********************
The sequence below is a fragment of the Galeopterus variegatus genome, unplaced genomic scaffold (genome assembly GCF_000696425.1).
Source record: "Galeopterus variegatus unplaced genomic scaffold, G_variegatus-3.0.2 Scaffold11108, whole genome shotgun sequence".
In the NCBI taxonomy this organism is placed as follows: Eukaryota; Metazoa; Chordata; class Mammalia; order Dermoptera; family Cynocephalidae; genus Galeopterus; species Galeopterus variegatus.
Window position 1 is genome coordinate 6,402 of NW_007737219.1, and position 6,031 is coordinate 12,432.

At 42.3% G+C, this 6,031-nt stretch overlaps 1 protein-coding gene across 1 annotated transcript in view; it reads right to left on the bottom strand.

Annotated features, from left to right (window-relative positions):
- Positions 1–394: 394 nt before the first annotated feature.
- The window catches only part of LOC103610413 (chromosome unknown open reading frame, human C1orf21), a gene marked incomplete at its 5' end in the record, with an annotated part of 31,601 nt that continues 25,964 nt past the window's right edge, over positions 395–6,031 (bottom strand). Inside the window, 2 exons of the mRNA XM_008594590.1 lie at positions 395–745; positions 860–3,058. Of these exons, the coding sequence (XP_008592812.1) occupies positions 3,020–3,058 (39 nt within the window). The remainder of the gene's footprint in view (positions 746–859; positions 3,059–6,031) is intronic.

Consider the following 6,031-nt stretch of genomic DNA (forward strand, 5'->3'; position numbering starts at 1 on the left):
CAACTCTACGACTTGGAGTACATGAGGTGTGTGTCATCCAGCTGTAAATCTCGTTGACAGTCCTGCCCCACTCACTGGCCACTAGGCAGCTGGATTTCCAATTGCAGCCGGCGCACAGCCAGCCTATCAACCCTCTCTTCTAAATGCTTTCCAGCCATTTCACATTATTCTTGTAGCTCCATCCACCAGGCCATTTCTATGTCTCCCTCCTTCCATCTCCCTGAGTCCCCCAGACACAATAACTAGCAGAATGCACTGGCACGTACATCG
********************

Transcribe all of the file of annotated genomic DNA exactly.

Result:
The sequence below is a fragment of the Galeopterus variegatus genome, unplaced genomic scaffold (genome assembly GCF_000696425.1).
Source record: "Galeopterus variegatus unplaced genomic scaffold, G_variegatus-3.0.2 Scaffold11108, whole genome shotgun sequence".
In the NCBI taxonomy this organism is placed as follows: Eukaryota; Metazoa; Chordata; class Mammalia; order Dermoptera; family Cynocephalidae; genus Galeopterus; species Galeopterus variegatus.
Window position 1 is genome coordinate 6,402 of NW_007737219.1, and position 6,031 is coordinate 12,432.

At 42.3% G+C, this 6,031-nt stretch overlaps 1 protein-coding gene across 1 annotated transcript in view; it reads right to left on the bottom strand.

Annotated features, from left to right (window-relative positions):
- Positions 1–394: 394 nt before the first annotated feature.
- The window catches only part of LOC103610413 (chromosome unknown open reading frame, human C1orf21), a gene marked incomplete at its 5' end in the record, with an annotated part of 31,601 nt that continues 25,964 nt past the window's right edge, over positions 395–6,031 (bottom strand). Inside the window, 2 exons of the mRNA XM_008594590.1 lie at positions 395–745; positions 860–3,058. Of these exons, the coding sequence (XP_008592812.1) occupies positions 3,020–3,058 (39 nt within the window). The remainder of the gene's footprint in view (positions 746–859; positions 3,059–6,031) is intronic.

Consider the following 6,031-nt stretch of genomic DNA (forward strand, 5'->3'; position numbering starts at 1 on the left):
CAACTCTACGACTTGGAGTACATGAGGTGTGTGTCATCCAGCTGTAAATCTCGTTGACAGTCCTGCCCCACTCACTGGCCACTAGGCAGCTGGATTTCCAATTGCAGCCGGCGCACAGCCAGCCTATCAACCCTCTCTTCTAAATGCTTTCCAGCCATTTCACATTATTCTTGTAGCTCCATCCACCAGGCCATTTCTATGTCTCCCTCCTTCCATCTCCCTGAGTCCCCCAGACACAATAACTAGCAGAATGCACTGGCACGTACATCG